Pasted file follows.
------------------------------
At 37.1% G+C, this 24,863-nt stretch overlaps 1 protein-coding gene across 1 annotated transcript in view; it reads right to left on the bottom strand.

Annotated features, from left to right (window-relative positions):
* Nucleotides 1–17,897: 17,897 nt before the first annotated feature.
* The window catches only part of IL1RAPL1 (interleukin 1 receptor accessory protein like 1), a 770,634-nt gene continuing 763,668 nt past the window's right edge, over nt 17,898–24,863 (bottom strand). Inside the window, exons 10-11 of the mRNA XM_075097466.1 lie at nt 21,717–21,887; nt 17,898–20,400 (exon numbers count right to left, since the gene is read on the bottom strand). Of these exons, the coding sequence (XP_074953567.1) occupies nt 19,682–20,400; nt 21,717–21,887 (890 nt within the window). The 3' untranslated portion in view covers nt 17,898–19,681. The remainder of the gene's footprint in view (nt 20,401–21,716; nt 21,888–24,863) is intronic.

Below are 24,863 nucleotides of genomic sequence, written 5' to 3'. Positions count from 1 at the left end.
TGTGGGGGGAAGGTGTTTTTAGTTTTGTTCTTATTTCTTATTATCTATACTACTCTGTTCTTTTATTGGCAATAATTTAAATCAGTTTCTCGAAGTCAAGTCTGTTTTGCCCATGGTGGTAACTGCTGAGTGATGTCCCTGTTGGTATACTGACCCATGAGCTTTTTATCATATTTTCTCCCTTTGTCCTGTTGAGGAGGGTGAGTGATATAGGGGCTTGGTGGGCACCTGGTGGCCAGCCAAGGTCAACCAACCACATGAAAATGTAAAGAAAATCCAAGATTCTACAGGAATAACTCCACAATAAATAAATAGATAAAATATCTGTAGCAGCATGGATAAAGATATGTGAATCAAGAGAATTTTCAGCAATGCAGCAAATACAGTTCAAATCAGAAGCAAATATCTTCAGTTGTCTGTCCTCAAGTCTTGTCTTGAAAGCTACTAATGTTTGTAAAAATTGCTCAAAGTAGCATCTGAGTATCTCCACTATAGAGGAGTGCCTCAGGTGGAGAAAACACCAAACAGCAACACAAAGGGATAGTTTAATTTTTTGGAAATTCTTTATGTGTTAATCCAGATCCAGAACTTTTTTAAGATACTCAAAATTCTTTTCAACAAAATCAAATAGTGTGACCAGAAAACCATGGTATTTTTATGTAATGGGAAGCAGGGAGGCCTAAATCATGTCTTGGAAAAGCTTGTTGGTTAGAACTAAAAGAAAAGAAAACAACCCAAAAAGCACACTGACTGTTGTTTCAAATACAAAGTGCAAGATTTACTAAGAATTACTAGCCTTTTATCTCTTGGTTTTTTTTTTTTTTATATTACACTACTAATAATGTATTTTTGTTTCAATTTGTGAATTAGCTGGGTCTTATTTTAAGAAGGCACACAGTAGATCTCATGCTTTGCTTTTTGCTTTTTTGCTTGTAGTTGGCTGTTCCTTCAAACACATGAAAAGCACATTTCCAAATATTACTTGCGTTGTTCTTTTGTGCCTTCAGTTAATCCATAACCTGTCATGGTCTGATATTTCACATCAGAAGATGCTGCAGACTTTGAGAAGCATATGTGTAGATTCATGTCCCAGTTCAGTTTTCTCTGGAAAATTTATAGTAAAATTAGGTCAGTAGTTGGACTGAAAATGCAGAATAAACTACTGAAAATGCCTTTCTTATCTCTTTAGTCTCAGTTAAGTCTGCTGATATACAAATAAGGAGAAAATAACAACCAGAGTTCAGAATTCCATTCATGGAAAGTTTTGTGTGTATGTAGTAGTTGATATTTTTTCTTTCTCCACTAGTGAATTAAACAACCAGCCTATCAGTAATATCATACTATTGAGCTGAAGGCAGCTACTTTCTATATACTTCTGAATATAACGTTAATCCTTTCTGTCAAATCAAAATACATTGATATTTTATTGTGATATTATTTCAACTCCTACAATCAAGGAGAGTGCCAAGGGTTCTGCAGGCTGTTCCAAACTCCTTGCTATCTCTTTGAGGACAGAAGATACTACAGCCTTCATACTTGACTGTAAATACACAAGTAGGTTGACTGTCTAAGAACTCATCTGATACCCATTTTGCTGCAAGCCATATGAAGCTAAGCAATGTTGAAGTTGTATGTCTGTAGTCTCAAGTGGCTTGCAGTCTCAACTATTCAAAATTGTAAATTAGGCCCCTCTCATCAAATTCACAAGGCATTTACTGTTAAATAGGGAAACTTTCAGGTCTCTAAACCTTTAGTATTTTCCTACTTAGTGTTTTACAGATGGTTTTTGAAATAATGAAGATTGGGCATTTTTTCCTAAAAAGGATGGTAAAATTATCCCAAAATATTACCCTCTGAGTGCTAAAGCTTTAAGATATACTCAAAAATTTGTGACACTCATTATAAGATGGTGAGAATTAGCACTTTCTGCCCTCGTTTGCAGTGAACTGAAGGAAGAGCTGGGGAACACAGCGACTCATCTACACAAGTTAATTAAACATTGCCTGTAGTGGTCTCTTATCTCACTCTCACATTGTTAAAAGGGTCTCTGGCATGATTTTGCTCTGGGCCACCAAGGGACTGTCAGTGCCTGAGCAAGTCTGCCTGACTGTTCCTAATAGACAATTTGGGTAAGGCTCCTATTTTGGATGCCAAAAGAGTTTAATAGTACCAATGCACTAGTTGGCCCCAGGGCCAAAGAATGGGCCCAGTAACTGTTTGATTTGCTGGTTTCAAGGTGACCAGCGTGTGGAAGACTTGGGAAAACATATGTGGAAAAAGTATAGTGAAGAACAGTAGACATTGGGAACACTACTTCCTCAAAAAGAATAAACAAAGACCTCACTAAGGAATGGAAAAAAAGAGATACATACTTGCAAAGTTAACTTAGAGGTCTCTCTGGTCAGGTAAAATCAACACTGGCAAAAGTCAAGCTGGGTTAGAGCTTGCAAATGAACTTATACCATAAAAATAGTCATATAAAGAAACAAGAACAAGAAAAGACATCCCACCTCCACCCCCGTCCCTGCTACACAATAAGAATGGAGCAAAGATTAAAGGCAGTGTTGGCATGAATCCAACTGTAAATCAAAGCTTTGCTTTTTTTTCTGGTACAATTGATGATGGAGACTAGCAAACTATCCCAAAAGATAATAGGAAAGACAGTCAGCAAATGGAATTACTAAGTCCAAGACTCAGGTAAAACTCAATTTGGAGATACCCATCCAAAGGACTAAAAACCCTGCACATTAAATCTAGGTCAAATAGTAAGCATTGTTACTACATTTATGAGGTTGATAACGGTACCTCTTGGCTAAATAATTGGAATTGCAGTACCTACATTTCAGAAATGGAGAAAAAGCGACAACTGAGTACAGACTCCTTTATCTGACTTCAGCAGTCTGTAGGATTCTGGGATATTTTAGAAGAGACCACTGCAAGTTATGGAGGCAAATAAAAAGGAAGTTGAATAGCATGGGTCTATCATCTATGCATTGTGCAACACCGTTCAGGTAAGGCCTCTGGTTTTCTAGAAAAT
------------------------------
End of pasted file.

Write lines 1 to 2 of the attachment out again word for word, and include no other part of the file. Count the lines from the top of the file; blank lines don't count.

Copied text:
At 37.1% G+C, this 24,863-nt stretch overlaps 1 protein-coding gene across 1 annotated transcript in view; it reads right to left on the bottom strand.

Annotated features, from left to right (window-relative positions):